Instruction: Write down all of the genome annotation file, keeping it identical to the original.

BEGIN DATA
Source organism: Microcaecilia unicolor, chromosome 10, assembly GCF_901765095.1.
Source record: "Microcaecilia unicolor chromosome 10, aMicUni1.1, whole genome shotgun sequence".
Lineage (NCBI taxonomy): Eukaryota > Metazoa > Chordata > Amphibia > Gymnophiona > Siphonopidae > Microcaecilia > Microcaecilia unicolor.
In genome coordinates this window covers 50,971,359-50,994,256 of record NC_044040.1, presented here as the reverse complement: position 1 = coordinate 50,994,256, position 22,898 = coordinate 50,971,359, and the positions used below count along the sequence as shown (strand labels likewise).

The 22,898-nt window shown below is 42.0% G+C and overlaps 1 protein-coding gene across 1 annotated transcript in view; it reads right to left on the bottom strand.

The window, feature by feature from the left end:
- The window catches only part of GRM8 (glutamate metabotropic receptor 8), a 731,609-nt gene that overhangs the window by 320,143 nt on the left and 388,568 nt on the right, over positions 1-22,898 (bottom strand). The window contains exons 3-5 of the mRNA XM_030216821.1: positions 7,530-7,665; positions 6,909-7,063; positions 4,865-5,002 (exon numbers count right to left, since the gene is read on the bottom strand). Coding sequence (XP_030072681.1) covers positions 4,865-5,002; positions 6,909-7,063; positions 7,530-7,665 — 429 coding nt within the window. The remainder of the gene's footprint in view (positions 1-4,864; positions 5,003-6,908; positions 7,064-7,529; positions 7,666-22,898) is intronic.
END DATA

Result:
Source organism: Microcaecilia unicolor, chromosome 10, assembly GCF_901765095.1.
Source record: "Microcaecilia unicolor chromosome 10, aMicUni1.1, whole genome shotgun sequence".
Lineage (NCBI taxonomy): Eukaryota > Metazoa > Chordata > Amphibia > Gymnophiona > Siphonopidae > Microcaecilia > Microcaecilia unicolor.
In genome coordinates this window covers 50,971,359-50,994,256 of record NC_044040.1, presented here as the reverse complement: position 1 = coordinate 50,994,256, position 22,898 = coordinate 50,971,359, and the positions used below count along the sequence as shown (strand labels likewise).

The 22,898-nt window shown below is 42.0% G+C and overlaps 1 protein-coding gene across 1 annotated transcript in view; it reads right to left on the bottom strand.

The window, feature by feature from the left end:
- The window catches only part of GRM8 (glutamate metabotropic receptor 8), a 731,609-nt gene that overhangs the window by 320,143 nt on the left and 388,568 nt on the right, over positions 1-22,898 (bottom strand). The window contains exons 3-5 of the mRNA XM_030216821.1: positions 7,530-7,665; positions 6,909-7,063; positions 4,865-5,002 (exon numbers count right to left, since the gene is read on the bottom strand). Coding sequence (XP_030072681.1) covers positions 4,865-5,002; positions 6,909-7,063; positions 7,530-7,665 — 429 coding nt within the window. The remainder of the gene's footprint in view (positions 1-4,864; positions 5,003-6,908; positions 7,064-7,529; positions 7,666-22,898) is intronic.